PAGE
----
The weekend before the statewide stay-at-home order, the roads around Vallecito Lake were filled with cars, some with out-of-state license plates.
“When you have people from Vegas walking into the store ... saying, ‘We need to stock up. We’re going to ride it out here,’ – that’s not local people,” said Lisa Bourque, a Vallecito Lake resident.
Community members grew concerned that the influx of visitors would affect the health and safety of the lake community during the COVID-19 outbreak. They hoped to follow San Juan County’s “locals only” policy, which permits law enforcement to ticket non-local residents for using the backcountry – a policy that has been questioned for its constitutionality. Vallecito residents have instead opted to set up a neighborhood watch.
“The community culture up here is very much people look out for each other,” Bourque said. “It’s always been that way.”
The small community sits on the shores of a reservoir, about 18 miles northeast of Durango. It’s economy and community swells in the summer as seasonal residents return to their summer homes.
But community members are concerned that those homes are vulnerable while their owners are out of town. Bourque heard reports of people squatting in RVs nearby, hoping to ride out the coronavirus epidemic in the rural area.
If community members need to call the La Plata County Sheriff’s Office, it can take law enforcement up to 40 minutes to arrive, Bourque said.
Retired seasonal residents would be vulnerable to severe cases of the illness if they did return to the community.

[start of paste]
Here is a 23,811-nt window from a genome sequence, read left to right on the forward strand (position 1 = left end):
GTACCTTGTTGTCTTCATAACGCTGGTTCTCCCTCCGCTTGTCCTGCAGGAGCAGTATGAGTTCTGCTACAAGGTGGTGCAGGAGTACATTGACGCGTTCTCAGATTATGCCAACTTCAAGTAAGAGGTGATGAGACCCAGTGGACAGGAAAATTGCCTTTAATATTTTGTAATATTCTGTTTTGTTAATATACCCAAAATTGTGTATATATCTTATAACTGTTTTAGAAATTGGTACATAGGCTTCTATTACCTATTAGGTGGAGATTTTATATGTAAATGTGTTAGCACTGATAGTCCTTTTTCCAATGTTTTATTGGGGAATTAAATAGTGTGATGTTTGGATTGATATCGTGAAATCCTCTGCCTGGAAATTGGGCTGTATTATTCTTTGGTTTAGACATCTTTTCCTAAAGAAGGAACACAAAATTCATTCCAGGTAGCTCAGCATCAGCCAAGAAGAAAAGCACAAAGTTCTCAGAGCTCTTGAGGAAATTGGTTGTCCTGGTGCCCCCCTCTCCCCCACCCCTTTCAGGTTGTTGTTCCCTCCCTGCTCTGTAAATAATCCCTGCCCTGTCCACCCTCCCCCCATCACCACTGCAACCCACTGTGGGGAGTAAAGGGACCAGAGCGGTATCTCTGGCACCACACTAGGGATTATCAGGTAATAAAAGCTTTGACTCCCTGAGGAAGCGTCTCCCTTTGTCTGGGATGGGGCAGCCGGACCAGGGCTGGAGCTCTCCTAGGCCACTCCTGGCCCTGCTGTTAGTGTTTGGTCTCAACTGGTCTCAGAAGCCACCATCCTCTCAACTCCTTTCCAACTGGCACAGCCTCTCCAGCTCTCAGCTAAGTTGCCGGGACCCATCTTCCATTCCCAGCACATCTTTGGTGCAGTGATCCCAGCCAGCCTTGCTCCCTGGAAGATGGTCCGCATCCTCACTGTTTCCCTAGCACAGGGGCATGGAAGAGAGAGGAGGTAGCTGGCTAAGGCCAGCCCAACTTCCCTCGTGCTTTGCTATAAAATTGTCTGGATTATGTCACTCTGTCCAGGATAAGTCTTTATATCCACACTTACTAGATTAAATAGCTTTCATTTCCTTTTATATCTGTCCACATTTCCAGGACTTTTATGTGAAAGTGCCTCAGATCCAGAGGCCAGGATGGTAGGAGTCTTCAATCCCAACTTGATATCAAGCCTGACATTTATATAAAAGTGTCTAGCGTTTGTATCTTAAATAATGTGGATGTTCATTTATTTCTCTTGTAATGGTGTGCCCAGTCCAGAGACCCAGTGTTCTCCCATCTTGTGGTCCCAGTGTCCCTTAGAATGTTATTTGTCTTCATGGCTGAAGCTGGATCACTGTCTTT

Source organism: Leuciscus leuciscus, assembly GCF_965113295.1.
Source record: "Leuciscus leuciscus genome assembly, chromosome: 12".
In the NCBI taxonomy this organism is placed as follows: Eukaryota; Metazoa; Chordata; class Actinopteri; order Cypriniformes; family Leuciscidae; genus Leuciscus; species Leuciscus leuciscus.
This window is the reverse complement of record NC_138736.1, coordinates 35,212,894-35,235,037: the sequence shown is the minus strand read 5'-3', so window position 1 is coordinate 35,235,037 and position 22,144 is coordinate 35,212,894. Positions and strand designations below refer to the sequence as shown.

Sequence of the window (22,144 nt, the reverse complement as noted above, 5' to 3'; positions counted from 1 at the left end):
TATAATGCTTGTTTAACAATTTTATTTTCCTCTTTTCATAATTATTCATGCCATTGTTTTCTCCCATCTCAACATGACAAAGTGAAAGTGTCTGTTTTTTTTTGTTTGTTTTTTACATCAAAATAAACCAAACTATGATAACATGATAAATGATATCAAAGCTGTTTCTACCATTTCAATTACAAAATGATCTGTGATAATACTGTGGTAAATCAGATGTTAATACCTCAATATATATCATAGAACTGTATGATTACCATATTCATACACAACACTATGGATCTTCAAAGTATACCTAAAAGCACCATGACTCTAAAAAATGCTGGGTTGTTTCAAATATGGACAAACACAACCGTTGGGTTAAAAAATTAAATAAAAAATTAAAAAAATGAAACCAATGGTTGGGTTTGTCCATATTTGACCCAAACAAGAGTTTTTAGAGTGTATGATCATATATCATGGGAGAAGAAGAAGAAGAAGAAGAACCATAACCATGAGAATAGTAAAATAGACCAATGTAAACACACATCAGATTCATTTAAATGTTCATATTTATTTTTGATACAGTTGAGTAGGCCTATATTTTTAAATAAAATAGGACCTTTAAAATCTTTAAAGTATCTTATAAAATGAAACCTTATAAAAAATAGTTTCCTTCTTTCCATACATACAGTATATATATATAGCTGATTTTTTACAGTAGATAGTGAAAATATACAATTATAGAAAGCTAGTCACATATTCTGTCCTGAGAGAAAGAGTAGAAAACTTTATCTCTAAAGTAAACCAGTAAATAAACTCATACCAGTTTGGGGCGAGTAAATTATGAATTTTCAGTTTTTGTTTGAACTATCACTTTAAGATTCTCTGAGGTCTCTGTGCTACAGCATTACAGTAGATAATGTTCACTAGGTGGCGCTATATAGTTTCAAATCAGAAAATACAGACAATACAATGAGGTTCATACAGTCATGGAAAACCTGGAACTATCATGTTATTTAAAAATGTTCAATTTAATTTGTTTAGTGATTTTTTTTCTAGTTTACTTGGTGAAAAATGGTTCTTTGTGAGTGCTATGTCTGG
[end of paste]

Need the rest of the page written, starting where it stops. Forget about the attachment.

Concerned about supplies, the two stores still open near the lake focused on supplying the local community, Bourque said. Visitors could strain those resources.
They thought a “locals only” policy could help, but to no avail.
San Juan County Sheriff Bruce Conrad closed backcountry access after initially issuing a “locals only” policy prohibiting backcountry recreation to non-local residents.
The closure aims to minimize the chance that first responders will be called to a backcountry rescue while simultaneously dealing with the COVID-19 pandemic. Under the closure, the Sheriff’s Office could issue fines and tow vehicles.
“We were really hoping we could do something like that in Vallecito,” Bourque said.
The Sheriff’s Office isn’t ready to enact a similar policy for Vallecito.
“Right now, we are enforcing orders that are already in place,” wrote Sgt. Chris Burke, La Plata County Sheriff’s Office spokesman, in a news release. “We are also handling day-to-day calls for service.”
The next step is to hear back from the governor’s office about additional closures. The ticketing would cause a huge strain on manpower at this time, Burke wrote.
“When it comes to police presence, it’s better than it used to be. I think we’re all realizing that the staff ... they can only do so much,” Bourque said.
Colorado expects COVID-19 cases to reach a critical point near the end of April, said Bourque, who is also a board member with the Upper Pine River Fire Protection District. Then, first responders, law enforcement and hospitals could be overburdened.
Almost 100 Vallecito community members, joined by La Plata County Commissioner Julie Westendorff and Upper Pine Fire Chief Bruce Evans, held a meeting March 27 to discuss possible solutions.
One solution was a growing neighbor-to-neighbor program in eastern La Plata County communities.
A person can volunteer to look over their particular street or neighborhood as part of a network of designated volunteers ready to help when needed.
If the county is in a dire situation, communities are prepared to take on leadership roles and help provide for some needs.
“We’re just out here in a rural part of Colorado,” Bourque said. “We’re being proactive to make sure that we are ahead of the game should anybody need some help.”